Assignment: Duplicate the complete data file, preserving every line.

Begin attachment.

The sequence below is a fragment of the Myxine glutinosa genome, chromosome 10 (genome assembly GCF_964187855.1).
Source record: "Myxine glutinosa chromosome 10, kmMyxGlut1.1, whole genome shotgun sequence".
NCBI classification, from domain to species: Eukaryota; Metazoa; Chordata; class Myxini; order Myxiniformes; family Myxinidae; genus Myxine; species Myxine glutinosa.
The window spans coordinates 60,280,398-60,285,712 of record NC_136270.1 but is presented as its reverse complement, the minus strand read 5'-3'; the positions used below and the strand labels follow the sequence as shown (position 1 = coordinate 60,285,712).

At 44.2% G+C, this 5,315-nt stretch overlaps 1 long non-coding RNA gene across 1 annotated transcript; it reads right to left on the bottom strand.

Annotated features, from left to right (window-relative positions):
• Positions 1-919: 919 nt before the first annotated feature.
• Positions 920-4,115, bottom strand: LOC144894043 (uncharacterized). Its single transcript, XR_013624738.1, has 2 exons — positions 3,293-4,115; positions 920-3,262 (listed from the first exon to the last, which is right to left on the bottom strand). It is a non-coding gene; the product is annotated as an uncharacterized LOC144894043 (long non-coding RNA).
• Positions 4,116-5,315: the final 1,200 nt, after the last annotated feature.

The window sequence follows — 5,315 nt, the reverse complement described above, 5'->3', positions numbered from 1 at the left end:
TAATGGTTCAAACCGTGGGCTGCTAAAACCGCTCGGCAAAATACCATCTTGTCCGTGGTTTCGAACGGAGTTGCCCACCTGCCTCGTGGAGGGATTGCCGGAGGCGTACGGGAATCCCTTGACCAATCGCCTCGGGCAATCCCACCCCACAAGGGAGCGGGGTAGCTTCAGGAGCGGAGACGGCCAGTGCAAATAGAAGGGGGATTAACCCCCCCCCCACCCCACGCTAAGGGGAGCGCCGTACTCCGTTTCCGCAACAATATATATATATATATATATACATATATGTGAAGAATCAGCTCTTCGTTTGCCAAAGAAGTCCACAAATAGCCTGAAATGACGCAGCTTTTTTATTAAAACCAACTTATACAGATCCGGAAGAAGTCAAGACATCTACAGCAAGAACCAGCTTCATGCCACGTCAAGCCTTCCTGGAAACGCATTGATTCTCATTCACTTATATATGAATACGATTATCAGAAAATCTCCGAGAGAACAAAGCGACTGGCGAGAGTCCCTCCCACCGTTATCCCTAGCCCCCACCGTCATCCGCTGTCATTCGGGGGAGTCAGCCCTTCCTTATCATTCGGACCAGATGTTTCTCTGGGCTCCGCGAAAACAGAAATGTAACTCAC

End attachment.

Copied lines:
The sequence below is a fragment of the Myxine glutinosa genome, chromosome 10 (genome assembly GCF_964187855.1).
Source record: "Myxine glutinosa chromosome 10, kmMyxGlut1.1, whole genome shotgun sequence".
NCBI classification, from domain to species: Eukaryota; Metazoa; Chordata; class Myxini; order Myxiniformes; family Myxinidae; genus Myxine; species Myxine glutinosa.
The window spans coordinates 60,280,398-60,285,712 of record NC_136270.1 but is presented as its reverse complement, the minus strand read 5'-3'; the positions used below and the strand labels follow the sequence as shown (position 1 = coordinate 60,285,712).

At 44.2% G+C, this 5,315-nt stretch overlaps 1 long non-coding RNA gene across 1 annotated transcript; it reads right to left on the bottom strand.

Annotated features, from left to right (window-relative positions):
• Positions 1-919: 919 nt before the first annotated feature.
• Positions 920-4,115, bottom strand: LOC144894043 (uncharacterized). Its single transcript, XR_013624738.1, has 2 exons — positions 3,293-4,115; positions 920-3,262 (listed from the first exon to the last, which is right to left on the bottom strand). It is a non-coding gene; the product is annotated as an uncharacterized LOC144894043 (long non-coding RNA).
• Positions 4,116-5,315: the final 1,200 nt, after the last annotated feature.

The window sequence follows — 5,315 nt, the reverse complement described above, 5'->3', positions numbered from 1 at the left end:
TAATGGTTCAAACCGTGGGCTGCTAAAACCGCTCGGCAAAATACCATCTTGTCCGTGGTTTCGAACGGAGTTGCCCACCTGCCTCGTGGAGGGATTGCCGGAGGCGTACGGGAATCCCTTGACCAATCGCCTCGGGCAATCCCACCCCACAAGGGAGCGGGGTAGCTTCAGGAGCGGAGACGGCCAGTGCAAATAGAAGGGGGATTAACCCCCCCCCCACCCCACGCTAAGGGGAGCGCCGTACTCCGTTTCCGCAACAATATATATATATATATATATACATATATGTGAAGAATCAGCTCTTCGTTTGCCAAAGAAGTCCACAAATAGCCTGAAATGACGCAGCTTTTTTATTAAAACCAACTTATACAGATCCGGAAGAAGTCAAGACATCTACAGCAAGAACCAGCTTCATGCCACGTCAAGCCTTCCTGGAAACGCATTGATTCTCATTCACTTATATATGAATACGATTATCAGAAAATCTCCGAGAGAACAAAGCGACTGGCGAGAGTCCCTCCCACCGTTATCCCTAGCCCCCACCGTCATCCGCTGTCATTCGGGGGAGTCAGCCCTTCCTTATCATTCGGACCAGATGTTTCTCTGGGCTCCGCGAAAACAGAAATGTAACTCAC